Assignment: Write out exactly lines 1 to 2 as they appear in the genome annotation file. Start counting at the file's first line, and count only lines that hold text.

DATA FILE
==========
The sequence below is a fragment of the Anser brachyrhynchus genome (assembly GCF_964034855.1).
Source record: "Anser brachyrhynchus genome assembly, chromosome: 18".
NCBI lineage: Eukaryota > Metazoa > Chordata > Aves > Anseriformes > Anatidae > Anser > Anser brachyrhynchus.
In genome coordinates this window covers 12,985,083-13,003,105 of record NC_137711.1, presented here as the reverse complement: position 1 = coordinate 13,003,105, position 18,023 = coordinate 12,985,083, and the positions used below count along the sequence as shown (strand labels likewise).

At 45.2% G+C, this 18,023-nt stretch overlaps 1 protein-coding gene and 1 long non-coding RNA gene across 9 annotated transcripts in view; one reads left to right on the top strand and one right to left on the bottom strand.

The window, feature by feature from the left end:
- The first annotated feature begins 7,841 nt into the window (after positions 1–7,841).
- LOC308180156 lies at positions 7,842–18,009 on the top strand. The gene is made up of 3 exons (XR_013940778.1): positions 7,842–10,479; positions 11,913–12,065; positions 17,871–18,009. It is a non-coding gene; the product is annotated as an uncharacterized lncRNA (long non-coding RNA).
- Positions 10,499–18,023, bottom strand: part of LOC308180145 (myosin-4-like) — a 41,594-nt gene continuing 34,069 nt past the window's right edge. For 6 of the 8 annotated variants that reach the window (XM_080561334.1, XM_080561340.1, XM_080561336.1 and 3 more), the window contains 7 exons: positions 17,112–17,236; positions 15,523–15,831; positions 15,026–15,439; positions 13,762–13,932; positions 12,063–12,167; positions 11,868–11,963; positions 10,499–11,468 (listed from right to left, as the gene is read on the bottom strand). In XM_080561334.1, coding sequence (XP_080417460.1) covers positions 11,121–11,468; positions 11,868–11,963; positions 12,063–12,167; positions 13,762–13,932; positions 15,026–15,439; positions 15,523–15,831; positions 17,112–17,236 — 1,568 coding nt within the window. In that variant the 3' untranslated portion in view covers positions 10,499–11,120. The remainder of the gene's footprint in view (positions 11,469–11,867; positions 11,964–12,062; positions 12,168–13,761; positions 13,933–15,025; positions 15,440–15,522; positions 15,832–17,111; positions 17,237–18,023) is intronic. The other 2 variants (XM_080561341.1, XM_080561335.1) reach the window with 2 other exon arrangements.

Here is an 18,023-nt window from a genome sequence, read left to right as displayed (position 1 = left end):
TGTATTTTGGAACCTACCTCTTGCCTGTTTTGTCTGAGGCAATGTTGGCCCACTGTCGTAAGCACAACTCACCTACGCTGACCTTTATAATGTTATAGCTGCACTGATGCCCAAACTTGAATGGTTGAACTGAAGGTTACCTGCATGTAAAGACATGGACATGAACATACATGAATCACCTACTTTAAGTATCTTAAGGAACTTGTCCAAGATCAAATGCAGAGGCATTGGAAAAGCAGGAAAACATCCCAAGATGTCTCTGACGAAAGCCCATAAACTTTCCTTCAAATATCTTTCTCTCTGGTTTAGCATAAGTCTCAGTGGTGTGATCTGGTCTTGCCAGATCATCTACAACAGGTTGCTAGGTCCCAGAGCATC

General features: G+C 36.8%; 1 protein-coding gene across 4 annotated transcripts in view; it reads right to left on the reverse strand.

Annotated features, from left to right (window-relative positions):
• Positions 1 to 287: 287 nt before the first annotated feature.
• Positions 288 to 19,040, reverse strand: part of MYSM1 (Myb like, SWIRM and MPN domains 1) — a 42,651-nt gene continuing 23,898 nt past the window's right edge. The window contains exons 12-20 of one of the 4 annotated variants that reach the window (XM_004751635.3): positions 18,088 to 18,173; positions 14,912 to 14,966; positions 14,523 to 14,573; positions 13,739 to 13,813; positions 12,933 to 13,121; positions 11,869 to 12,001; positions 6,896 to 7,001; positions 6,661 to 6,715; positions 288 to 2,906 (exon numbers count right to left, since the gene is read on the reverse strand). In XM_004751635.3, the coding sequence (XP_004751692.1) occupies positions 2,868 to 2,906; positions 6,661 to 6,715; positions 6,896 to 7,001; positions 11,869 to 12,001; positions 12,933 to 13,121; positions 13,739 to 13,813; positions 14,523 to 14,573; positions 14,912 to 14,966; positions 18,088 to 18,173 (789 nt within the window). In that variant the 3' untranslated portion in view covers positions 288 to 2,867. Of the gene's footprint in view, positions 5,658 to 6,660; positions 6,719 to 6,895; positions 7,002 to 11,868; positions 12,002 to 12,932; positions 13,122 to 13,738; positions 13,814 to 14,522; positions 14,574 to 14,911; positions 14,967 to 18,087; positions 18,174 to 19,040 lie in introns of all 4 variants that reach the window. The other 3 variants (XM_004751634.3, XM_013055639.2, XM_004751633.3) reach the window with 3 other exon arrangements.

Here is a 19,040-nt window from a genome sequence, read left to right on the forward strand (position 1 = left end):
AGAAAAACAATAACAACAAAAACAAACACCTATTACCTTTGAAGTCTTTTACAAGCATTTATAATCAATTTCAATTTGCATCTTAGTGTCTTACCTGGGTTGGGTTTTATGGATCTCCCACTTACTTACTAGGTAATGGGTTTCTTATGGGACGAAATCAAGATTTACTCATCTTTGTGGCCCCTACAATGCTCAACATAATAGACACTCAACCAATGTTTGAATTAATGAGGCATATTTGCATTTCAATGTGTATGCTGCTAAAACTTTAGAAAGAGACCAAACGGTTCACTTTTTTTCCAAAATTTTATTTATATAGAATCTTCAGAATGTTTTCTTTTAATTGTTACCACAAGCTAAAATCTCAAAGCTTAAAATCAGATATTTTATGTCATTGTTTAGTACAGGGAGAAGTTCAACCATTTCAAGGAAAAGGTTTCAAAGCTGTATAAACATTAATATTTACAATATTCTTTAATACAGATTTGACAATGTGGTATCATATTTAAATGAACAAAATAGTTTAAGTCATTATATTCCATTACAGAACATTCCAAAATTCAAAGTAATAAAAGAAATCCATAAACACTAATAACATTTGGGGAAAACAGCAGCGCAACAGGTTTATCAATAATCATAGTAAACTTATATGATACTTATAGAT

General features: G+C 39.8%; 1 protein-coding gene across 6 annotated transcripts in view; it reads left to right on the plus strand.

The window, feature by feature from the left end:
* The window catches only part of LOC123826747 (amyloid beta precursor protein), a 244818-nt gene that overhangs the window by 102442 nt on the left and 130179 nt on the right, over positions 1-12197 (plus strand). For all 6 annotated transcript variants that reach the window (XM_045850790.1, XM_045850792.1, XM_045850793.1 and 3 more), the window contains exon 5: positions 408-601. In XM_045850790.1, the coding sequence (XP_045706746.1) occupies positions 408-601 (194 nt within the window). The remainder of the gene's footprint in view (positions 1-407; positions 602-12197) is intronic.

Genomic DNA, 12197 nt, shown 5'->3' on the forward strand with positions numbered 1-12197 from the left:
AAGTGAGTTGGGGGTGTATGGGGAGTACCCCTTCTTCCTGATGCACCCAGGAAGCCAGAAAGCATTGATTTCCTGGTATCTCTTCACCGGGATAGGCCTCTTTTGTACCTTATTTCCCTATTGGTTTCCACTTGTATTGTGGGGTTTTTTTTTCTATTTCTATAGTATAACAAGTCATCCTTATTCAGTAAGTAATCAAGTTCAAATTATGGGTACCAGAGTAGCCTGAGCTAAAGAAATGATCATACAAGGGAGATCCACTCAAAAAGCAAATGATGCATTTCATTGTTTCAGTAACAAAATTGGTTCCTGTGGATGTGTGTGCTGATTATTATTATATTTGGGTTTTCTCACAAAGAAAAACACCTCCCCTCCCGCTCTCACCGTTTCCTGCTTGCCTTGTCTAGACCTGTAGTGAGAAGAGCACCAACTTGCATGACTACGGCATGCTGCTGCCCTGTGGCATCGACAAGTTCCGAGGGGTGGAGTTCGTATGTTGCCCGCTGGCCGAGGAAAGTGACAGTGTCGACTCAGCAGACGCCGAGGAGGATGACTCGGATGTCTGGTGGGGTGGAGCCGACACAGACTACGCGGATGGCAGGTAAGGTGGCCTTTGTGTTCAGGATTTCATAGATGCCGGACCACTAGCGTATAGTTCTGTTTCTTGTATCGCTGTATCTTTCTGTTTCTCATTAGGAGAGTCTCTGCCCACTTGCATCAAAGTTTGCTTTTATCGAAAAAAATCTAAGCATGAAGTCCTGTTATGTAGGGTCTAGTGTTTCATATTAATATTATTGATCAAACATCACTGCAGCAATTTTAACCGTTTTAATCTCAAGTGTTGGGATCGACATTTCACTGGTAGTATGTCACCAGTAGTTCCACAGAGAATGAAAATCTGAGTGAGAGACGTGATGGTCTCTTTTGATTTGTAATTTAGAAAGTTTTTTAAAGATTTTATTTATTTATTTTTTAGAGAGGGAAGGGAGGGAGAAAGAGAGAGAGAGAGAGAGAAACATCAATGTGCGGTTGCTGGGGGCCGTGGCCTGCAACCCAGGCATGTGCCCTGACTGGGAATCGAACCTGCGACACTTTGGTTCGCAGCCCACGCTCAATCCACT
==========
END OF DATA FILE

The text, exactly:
The sequence below is a fragment of the Anser brachyrhynchus genome (assembly GCF_964034855.1).
Source record: "Anser brachyrhynchus genome assembly, chromosome: 18".